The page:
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The Summit by Kat Martin
Publisher: Mira ISBN-10: 0778324702
Reviewed by Donna Padilla, New Mystery Reader
As a teenage Autumn Sommers had a tragic nightmare that came true, and had she known the dream was prophetic she could have saved two friends lives. Now as an adult she is dreaming about a young girl being kidnapped from her home. Is it past, present or future? Checking old newspaper files she believes the girl to be Molly McKenzie, and approaches Ben Mackenzie whom reluctantly persuades to help her follow her dream clues. And as her dreams reveal more clues, Autumn and Ben find themselves in the midst of a fanatical religious sect whose leader is believed to have control over Molly.
This is truly a fantastic paranormal thriller that keeps you on your toes at all times. Martin has written a fast paced plot that keeps your hair standing on end from the very beginning. It is also a novel filled with the love of a father for his daughter and a budding romance between Autumn and Ben. This is one you won't want to put down.
The Mark by Jason Pinter
Publisher: Mira ISBN-10: 0778324893
Reviewed by Donna Padilla, new Mystery Reader
Henry Parker who is a cub reporter for the New York Gazette is sent to interview about his life on parole. He winds up killing a New York City cop and is accused of stealing something from the scene. He is now the mark for anyone carrying a gun for the police or the mob. He hooks up with a young woman named Amanda and goes on the run.
Pinter has written a harrowing novel that keeps the adrenaline level high. The plot is so fascinating and twisting you can't put the book down to sleep. He has created young untried heroes that you keep rooting to survive. Keep a close eye out for the next Pinter thriller. If it is half as good as this one you will be hooked.
A Student of Living Things by Susan Richards Shreve
Publisher: A Plume Book ISBN: 978-0-452-28849-2
Reviewed by Susan Illis, New Mystery Reader
As Claire Frayn reaches into her backpack for an umbrella, her brother, standing next to her on the steps of a university library, is shot. Even in a quasi-post-Apocalyptic Washington, D.C. where such things seem possible, Steven Fraynís assassination is shocking. The extraordinarily tense and intense extended Frayn family is quick to attribute his death to his political opinions, and his controversial editorial that appeared in that morningís paper.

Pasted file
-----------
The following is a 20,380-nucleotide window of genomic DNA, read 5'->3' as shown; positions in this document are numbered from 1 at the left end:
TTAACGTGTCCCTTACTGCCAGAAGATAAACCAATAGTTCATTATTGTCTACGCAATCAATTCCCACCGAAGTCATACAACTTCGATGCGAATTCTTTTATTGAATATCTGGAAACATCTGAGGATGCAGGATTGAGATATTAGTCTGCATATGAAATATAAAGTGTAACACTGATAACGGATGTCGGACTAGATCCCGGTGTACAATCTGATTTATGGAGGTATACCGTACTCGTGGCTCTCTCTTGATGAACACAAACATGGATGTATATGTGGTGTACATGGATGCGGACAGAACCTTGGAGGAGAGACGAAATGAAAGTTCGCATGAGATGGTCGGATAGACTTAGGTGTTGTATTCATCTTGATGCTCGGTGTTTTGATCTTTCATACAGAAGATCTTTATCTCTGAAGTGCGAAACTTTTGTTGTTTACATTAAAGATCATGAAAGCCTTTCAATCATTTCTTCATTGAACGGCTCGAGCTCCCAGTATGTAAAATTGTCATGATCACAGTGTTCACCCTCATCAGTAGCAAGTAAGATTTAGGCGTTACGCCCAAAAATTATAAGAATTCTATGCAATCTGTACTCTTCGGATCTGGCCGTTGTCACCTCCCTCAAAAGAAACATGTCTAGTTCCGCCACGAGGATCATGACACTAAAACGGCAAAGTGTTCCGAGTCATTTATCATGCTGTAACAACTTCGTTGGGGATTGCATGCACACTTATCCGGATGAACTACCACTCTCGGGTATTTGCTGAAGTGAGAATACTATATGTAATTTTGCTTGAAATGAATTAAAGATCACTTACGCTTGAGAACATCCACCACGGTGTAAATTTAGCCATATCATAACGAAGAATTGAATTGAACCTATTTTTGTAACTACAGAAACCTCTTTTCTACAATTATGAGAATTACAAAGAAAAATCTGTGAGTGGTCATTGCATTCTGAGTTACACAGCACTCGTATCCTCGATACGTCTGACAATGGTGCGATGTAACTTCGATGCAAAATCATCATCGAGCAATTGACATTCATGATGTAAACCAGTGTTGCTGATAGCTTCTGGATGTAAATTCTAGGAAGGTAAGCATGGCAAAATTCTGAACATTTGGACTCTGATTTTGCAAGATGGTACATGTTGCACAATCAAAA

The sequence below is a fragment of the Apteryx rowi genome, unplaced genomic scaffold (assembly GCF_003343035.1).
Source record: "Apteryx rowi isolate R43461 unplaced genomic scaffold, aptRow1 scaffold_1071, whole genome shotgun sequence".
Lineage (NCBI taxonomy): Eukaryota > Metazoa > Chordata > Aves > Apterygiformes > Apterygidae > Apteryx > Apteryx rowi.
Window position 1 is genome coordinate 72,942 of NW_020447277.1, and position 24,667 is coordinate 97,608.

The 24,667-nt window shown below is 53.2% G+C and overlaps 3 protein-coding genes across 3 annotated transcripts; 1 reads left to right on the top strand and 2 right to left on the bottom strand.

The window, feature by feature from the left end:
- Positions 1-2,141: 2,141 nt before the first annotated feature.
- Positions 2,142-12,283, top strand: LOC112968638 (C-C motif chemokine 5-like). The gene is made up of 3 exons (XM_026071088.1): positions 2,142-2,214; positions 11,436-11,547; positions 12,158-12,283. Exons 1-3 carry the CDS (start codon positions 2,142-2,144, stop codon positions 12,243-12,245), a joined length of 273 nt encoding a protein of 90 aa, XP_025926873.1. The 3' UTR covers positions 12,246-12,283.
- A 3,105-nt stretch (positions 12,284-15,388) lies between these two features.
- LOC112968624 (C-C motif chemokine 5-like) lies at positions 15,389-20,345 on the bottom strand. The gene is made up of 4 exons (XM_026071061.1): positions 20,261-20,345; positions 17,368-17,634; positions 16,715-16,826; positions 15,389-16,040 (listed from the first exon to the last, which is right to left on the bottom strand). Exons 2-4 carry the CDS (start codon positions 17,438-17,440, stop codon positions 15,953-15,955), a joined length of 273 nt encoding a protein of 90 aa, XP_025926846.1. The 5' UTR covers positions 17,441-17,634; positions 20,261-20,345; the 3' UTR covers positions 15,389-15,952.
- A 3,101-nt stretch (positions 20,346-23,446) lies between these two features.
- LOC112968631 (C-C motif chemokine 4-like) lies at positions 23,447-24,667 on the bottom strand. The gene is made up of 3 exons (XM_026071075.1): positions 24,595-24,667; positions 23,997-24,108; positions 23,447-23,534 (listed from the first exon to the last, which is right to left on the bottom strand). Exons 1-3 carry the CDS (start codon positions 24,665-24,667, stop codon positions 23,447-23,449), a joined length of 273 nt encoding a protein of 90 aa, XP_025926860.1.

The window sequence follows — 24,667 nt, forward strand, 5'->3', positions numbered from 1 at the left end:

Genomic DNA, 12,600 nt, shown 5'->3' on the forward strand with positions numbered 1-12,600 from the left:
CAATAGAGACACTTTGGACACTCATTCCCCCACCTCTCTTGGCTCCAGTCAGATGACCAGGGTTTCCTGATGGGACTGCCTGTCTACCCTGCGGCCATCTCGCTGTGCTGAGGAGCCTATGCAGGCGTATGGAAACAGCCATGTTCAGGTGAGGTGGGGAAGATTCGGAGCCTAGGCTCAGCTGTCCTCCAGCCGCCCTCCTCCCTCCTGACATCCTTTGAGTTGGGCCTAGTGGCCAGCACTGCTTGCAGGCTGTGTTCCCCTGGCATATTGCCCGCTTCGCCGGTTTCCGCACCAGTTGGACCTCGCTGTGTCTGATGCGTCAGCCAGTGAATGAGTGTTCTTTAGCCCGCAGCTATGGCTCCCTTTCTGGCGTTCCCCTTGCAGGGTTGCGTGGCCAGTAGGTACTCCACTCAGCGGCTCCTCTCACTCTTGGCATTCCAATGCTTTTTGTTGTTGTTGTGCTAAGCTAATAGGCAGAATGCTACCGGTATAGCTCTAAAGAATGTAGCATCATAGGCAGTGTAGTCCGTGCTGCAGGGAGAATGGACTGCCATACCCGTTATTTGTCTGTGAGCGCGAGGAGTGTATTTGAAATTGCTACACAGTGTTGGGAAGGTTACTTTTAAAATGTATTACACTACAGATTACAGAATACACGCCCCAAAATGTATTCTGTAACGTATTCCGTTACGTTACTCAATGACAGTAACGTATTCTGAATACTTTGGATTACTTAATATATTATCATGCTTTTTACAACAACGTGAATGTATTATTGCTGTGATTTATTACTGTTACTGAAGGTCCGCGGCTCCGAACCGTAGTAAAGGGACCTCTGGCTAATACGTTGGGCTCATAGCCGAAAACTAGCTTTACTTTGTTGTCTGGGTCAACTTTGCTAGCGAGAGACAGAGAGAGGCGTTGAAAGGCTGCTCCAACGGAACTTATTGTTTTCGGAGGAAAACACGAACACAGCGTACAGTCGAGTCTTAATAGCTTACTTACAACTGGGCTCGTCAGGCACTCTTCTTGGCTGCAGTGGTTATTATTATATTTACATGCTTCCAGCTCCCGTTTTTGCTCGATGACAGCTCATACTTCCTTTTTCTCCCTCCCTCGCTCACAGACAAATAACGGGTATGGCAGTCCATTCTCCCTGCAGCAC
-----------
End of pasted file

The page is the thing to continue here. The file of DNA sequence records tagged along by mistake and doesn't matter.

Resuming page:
Stunned by her beloved brotherís death, grad student Claire is vulnerable to the enigmatic Victor Duarte, a friend of Stevenís who asks her help in finding Stevenís killer. At Victorís urging, Claire begins a correspondence with Benjamin Reed, Victorís main suspect who has surprising ties to the Frayn family. But soon Claire doesnít know who she can trust.
With enough family drama in the first few chapters to make All in the Family look like a light romantic comedy, unusual and unsettling A Student of Living Things will surprise readers with its eventual quiet optimism. And members of the Frayn family who seem on the brink of nervous breakdowns before the tragedy strikes magically pull together.
Crossfire by Miyuki Miyabe
Publisher: Kodansha International ISBN 4770030689
Reviewed by Karen Treanor, New Mystery Reader
Given the horrific headlines these days, haven't we all secretly wished we had the power to deliver punishment to evil people when the legal system seems to fail? For most of us, it's only a passing thought--but for Junko Aoki, it's reality. Junko has a paranormal ability: she's a fire-raiser.
Sufficiently provoked by injustice, Junko can snap necks and set fire to anyone or anything. A frightening talent, but one which she's been able to control since she was a little girl.